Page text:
March 12, 2016



One of my colleagues, C.J. Shiloh, is openly discussing something music therapists everywhere have all known for a while now: some concert venues are inaccessible to those who are unable to sit still and be quiet.

Sure, those of us who have purchased tickets to hear great musicians take the stage and perform their art want to be completely enveloped in the performance. We may not want to be distracted by other noises or people moving about the concert hall or venue. We have the right to enjoy the performance, free of any possible distractions.

But what about the rights of people with autism? Don’t they, too, have the right to enjoy the performance even if they are unable to be quiet or sit still for long periods of time?

“…It can cost a lot of money to go hear a performance in a jazz club or concert hall. I’ve happily paid over $75 for one ticket in DC to go see John Scofield at Blues Alley, or the National Symphony Orchestra at the Kennedy Center.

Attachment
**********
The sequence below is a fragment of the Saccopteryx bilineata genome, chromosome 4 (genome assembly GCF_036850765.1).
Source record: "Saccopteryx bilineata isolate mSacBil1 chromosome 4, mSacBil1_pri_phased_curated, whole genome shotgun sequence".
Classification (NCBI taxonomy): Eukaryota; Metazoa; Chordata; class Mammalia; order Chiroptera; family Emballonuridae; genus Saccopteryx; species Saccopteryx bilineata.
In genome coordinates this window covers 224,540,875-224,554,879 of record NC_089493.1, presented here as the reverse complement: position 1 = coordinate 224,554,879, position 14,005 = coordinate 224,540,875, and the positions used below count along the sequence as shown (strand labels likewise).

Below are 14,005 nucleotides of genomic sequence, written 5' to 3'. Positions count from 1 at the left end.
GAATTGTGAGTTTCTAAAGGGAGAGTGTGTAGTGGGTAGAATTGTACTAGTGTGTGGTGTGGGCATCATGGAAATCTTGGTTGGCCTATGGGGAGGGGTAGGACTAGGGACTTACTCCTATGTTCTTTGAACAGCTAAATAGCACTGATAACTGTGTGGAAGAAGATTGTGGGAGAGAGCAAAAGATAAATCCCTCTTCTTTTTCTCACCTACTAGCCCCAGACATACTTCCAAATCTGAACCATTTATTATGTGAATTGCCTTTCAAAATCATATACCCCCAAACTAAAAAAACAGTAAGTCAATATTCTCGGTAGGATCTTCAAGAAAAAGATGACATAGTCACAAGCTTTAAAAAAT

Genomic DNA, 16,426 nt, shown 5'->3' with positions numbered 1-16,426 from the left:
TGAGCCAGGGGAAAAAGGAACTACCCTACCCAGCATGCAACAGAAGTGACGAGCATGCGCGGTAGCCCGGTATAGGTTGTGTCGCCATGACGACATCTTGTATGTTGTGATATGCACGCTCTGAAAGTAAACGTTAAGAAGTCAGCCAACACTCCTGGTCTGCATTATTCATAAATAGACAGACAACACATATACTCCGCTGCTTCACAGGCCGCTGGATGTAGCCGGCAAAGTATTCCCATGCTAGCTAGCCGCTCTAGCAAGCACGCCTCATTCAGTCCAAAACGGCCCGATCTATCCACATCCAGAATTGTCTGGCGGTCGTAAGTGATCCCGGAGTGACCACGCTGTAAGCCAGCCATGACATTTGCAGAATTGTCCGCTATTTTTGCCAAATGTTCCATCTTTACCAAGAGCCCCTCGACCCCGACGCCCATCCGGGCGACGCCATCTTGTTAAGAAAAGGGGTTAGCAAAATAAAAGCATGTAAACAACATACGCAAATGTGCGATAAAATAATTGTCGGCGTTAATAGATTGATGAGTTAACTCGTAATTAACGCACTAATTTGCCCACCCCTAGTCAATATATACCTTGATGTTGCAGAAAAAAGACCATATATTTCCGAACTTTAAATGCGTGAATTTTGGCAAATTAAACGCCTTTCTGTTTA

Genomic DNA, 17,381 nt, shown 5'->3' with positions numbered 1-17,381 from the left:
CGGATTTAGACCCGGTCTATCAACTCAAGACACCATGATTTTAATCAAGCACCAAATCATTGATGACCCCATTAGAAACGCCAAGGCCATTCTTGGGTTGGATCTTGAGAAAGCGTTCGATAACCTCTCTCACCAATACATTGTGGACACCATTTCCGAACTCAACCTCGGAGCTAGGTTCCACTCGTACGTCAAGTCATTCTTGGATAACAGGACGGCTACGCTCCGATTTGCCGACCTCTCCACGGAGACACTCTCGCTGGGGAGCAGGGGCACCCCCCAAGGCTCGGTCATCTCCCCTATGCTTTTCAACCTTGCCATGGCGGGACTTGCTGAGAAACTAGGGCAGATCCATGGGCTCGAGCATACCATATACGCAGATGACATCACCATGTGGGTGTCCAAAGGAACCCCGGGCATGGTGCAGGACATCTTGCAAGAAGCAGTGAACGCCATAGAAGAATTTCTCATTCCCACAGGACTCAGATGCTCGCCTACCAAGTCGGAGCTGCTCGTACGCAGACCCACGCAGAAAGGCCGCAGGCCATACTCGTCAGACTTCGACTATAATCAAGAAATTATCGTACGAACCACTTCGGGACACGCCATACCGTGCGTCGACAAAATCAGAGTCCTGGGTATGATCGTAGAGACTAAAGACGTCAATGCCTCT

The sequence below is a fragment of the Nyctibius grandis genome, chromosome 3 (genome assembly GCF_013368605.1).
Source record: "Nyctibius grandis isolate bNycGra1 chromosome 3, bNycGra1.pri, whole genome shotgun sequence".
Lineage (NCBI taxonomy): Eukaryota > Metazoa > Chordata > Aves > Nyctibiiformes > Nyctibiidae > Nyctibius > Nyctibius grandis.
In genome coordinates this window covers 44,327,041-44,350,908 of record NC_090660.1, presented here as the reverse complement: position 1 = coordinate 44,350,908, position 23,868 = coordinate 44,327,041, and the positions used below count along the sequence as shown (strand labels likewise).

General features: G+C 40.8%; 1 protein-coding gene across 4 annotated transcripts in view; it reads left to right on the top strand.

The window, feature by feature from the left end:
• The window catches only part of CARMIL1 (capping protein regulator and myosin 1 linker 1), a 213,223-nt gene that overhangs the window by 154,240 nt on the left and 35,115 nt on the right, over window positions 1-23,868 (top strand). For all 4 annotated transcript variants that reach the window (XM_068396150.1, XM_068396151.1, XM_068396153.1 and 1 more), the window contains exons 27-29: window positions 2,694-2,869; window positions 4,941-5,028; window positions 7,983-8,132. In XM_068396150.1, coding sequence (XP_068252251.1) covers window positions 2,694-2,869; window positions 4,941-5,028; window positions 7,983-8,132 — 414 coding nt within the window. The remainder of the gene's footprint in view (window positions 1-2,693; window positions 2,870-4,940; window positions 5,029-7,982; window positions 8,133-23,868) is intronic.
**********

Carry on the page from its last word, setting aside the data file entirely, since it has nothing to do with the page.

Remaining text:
“Experiencing great live music is a gift that is worth that high price for a ticket. As a musician and Board Certified Music Therapist, I can think of certain concerts I’ve been to that have literally changed. My. Life. Forever. I’m not exaggerating.

“But maybe I’m just lucky to have had these experiences, simply because I possess the “social skills” and sensory mechanisms that enable me to sit perfectly still, anywhere from one to three hours. What if I didn’t have this ability to sit very still and very quiet? I wouldn’t have those experiences that have shaped me to be the musician I am today.

“Here is where we find a problem. Typical public concert venues are inaccessible to those who are unable to sit still and be quiet. Experiencing live music in the fine arts is totally elusive to the growing number of people in our society on the autism spectrum. This is not okay.”

Read the rest here. 

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